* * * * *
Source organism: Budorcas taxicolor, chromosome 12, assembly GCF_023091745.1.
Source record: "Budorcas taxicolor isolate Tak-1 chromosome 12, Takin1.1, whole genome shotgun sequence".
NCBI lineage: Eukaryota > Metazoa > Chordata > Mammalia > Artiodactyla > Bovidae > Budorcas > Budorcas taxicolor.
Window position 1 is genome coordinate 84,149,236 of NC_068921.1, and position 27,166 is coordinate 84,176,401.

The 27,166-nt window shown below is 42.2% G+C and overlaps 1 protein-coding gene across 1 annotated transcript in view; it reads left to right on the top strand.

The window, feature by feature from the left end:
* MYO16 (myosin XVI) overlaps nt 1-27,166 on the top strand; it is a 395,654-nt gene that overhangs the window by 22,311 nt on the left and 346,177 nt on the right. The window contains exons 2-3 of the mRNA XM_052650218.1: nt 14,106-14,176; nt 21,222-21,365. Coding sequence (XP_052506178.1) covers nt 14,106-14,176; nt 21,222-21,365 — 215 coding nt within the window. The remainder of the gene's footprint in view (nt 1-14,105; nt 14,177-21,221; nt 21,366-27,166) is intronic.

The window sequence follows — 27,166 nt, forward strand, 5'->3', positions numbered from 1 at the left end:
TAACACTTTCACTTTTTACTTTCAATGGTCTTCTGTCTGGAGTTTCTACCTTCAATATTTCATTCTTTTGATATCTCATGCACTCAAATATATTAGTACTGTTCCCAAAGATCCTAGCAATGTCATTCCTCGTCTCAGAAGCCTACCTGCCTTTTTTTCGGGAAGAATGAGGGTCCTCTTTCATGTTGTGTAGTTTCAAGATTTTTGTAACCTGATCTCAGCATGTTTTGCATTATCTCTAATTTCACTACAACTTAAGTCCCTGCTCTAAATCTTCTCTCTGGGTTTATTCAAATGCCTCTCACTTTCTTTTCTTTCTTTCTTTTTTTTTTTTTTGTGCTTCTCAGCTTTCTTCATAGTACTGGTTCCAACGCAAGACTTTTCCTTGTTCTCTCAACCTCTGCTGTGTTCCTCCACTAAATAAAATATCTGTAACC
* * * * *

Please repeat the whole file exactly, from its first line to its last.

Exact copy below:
Source organism: Budorcas taxicolor, chromosome 12, assembly GCF_023091745.1.
Source record: "Budorcas taxicolor isolate Tak-1 chromosome 12, Takin1.1, whole genome shotgun sequence".
NCBI lineage: Eukaryota > Metazoa > Chordata > Mammalia > Artiodactyla > Bovidae > Budorcas > Budorcas taxicolor.
Window position 1 is genome coordinate 84,149,236 of NC_068921.1, and position 27,166 is coordinate 84,176,401.

The 27,166-nt window shown below is 42.2% G+C and overlaps 1 protein-coding gene across 1 annotated transcript in view; it reads left to right on the top strand.

The window, feature by feature from the left end:
* MYO16 (myosin XVI) overlaps nt 1-27,166 on the top strand; it is a 395,654-nt gene that overhangs the window by 22,311 nt on the left and 346,177 nt on the right. The window contains exons 2-3 of the mRNA XM_052650218.1: nt 14,106-14,176; nt 21,222-21,365. Coding sequence (XP_052506178.1) covers nt 14,106-14,176; nt 21,222-21,365 — 215 coding nt within the window. The remainder of the gene's footprint in view (nt 1-14,105; nt 14,177-21,221; nt 21,366-27,166) is intronic.

The window sequence follows — 27,166 nt, forward strand, 5'->3', positions numbered from 1 at the left end:
TAACACTTTCACTTTTTACTTTCAATGGTCTTCTGTCTGGAGTTTCTACCTTCAATATTTCATTCTTTTGATATCTCATGCACTCAAATATATTAGTACTGTTCCCAAAGATCCTAGCAATGTCATTCCTCGTCTCAGAAGCCTACCTGCCTTTTTTTCGGGAAGAATGAGGGTCCTCTTTCATGTTGTGTAGTTTCAAGATTTTTGTAACCTGATCTCAGCATGTTTTGCATTATCTCTAATTTCACTACAACTTAAGTCCCTGCTCTAAATCTTCTCTCTGGGTTTATTCAAATGCCTCTCACTTTCTTTTCTTTCTTTCTTTTTTTTTTTTTTGTGCTTCTCAGCTTTCTTCATAGTACTGGTTCCAACGCAAGACTTTTCCTTGTTCTCTCAACCTCTGCTGTGTTCCTCCACTAAATAAAATATCTGTAACC